Vitamin E Vitamin E


Sugars in Human Mother’s Milk Are Nontoxic Antibacterial Agents

In a stunning discovery, scientists have found antibacterial properties in the carbohydrates — sugars — of human mothers’ milk. What’s even more exciting is that these compounds are nontoxic, unlike most pharmaceutical antibiotics, according to Research News at Vanderbilt University. Researchers said they made the discovery when they decided to look at the sugars in the milk, as opposed to studying the proteins.

This news is wonderful validation for what most mothers already know: that the breast is best when it comes to feeding your baby. Along with the new science, earlier studies show that people who were breastfed as infants not only have lower rates of chronic and infectious diseases and score higher on intelligence tests, but had increased intelligence, longer schooling and higher earning as adults.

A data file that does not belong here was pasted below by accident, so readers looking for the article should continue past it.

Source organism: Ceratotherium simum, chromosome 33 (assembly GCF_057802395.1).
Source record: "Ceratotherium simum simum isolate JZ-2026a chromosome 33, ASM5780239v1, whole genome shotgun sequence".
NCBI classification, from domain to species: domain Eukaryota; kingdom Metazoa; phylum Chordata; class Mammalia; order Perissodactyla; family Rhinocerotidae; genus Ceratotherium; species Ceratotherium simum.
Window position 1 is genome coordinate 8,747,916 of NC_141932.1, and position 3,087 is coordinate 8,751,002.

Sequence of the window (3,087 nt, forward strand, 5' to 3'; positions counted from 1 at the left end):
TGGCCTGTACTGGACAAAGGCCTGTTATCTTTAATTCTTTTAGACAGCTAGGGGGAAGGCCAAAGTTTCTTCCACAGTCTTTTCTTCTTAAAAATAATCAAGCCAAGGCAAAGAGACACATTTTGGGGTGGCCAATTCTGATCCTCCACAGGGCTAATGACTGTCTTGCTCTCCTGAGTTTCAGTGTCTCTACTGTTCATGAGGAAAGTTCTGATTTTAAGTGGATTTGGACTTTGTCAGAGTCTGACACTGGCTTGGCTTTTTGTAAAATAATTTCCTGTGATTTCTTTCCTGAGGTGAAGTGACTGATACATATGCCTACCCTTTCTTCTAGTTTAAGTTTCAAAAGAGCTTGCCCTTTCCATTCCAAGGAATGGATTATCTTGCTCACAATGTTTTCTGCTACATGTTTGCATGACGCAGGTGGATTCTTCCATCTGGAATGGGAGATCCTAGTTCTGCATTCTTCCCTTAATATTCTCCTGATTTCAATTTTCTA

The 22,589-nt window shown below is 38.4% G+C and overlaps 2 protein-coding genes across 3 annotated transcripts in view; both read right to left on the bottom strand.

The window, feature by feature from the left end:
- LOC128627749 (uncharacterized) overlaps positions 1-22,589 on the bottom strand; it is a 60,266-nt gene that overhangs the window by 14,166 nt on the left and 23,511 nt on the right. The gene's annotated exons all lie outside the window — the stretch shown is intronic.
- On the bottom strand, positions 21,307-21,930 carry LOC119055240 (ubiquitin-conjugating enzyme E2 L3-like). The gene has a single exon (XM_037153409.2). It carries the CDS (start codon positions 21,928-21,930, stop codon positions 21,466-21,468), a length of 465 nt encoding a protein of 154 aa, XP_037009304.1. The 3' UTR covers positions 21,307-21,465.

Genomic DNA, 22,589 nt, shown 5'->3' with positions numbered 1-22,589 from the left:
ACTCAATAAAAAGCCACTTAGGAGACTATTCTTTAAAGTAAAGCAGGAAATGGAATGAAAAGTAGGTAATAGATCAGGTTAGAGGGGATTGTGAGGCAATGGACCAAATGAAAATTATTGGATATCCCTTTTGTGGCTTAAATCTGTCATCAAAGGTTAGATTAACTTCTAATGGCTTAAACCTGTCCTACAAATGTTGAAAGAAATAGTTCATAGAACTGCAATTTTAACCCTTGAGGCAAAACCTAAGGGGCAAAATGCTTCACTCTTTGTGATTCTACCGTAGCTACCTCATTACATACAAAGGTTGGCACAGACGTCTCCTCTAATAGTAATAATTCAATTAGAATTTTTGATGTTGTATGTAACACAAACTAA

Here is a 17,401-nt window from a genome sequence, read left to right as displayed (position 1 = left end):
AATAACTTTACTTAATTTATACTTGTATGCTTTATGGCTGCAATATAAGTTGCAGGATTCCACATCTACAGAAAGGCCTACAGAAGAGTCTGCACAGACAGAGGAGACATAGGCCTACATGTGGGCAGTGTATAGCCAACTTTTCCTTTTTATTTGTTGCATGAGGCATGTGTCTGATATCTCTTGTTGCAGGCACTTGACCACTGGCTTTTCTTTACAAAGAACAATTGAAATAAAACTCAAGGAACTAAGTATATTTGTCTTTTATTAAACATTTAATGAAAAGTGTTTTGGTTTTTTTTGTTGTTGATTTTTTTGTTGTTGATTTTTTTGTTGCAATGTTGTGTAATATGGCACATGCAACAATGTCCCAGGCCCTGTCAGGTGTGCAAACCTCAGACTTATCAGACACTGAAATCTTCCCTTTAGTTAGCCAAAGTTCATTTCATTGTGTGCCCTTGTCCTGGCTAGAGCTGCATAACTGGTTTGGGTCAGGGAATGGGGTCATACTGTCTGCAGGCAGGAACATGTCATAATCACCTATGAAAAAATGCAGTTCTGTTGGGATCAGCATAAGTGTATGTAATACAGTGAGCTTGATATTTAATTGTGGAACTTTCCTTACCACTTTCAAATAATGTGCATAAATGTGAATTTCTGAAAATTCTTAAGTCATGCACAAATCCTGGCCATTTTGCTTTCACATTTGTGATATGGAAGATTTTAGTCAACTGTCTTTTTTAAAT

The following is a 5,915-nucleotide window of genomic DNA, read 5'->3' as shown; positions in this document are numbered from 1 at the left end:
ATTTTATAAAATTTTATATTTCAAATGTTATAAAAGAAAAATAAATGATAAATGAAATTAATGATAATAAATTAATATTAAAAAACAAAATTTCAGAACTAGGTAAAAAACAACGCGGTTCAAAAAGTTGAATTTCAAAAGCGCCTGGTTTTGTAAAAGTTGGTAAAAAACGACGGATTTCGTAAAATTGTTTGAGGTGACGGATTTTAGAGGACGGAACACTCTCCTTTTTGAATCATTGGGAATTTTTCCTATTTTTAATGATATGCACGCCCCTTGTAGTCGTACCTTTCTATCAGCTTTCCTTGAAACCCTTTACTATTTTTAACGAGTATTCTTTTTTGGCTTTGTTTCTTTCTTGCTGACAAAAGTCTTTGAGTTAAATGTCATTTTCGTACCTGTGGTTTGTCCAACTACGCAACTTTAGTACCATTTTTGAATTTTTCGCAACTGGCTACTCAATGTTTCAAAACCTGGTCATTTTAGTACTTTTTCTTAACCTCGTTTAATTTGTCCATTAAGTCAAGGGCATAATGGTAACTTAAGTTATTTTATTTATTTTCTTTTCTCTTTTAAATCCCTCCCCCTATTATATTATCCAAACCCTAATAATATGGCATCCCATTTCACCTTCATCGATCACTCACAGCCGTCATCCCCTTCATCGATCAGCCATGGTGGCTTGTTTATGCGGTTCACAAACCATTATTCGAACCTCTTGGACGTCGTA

Unfortunately, science is still struggling with the word “natural” to describe breast-feeding — hence, the need to continually confirm “scientifically” why breast milk is best, and what properties breast milk has that makes it best.

In truth, contrary to what infant formula companies want you to believe, breast milk is the perfect food for the human infant as it contains all the nutrients vital for healthy growth and development, plus beneficial microbes that promote a healthy gut microbiome. But it also benefits the moms: Studies show that less than 11 percent of those who breastfed for 10 months or longer had atherosclerotic plaques, a risk factor for heart disease.

Additionally, in the short term, nursing helps a woman shed that extra "baby weight" she put on during pregnancy, enhances maternal behavior through increased release of oxytocin, and may even help reduce the risk of diabetes and certain cancers.
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